• Mesophyll Cells: Mesophyll cells have a high density of chloroplasts, particularly in the palisade mesophyll cells located near the upper epidermis. These chloroplasts are responsible for capturing light energy and conducting photosynthesis.

• Bundle Sheath Cells: While bundle sheath cells may contain chloroplasts, their chloroplast content is generally lower compared to mesophyll cells. The chloroplasts in bundle sheath cells are specialized for specific functions related to carbon fixation and other metabolic processes.

3. Photosynthetic Functions:
• Mesophyll Cells: Mesophyll cells are the primary sites of photosynthesis in leaves. These organisms use photosynthesis to take in light, absorb CO2, and convert it to glucose via photosynthesis. Mesophyll cells play a crucial role in capturing light energy and carrying out the biochemical reactions involved in photosynthesis.

• Bundle Sheath Cells: Bundle sheath cells are involved in carbon fixation. They receive the products of CO2 capture from adjacent mesophyll cells and participate in the concentrated fixation of CO2 into organic compounds. Bundle sheath cells serve as sites for specialized biochemical pathways and enzymes that enable efficient carbon fixation and subsequent sugar synthesis.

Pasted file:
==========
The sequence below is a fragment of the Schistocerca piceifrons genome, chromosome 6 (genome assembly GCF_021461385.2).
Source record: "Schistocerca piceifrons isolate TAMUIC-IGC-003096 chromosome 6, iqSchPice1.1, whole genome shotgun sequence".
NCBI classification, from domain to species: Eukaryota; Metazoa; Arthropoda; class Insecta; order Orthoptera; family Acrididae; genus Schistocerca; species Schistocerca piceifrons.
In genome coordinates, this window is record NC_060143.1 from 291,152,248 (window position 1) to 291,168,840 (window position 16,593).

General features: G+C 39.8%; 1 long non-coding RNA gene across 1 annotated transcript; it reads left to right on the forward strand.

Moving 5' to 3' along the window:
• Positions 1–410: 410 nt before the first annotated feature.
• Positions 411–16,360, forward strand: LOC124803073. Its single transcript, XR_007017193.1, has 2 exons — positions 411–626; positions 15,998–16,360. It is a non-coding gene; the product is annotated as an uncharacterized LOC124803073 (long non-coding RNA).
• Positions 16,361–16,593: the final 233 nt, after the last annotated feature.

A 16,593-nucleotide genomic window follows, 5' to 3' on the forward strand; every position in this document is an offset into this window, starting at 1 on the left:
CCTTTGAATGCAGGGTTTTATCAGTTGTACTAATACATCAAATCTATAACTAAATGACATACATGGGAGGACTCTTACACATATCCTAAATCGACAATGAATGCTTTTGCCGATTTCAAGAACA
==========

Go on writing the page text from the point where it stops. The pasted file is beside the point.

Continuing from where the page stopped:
4. Gas Exchange:
• Mesophyll Cells: Mesophyll cells have abundant intercellular spaces, allowing for the diffusion of gases, such as CO2 and oxygen (O2). Photosynthesis contributes significantly to cleaning up CO2 from the atmosphere while simultaneously producing O2.

• Bundle Sheath Cells: Bundle sheath cells have fewer intercellular spaces compared to mesophyll cells. Their compact arrangement limits the direct exchange of gases with the external environment. However, bundle sheath cells play a role in regulating CO2 concentration within the leaf, maintaining a favorable environment for photosynthesis.

Mesophyll and Bundle Sheath Cells

Mesophyll cells and bundle sheath cells differ in their structure, location, chloroplast distribution, and photosynthetic functions. Mesophyll cells are responsible for the bulk of photosynthesis, while bundle sheath cells have specialized roles in carbon fixation, concentration regulation, and metabolic support in certain plant species and photosynthetic pathways.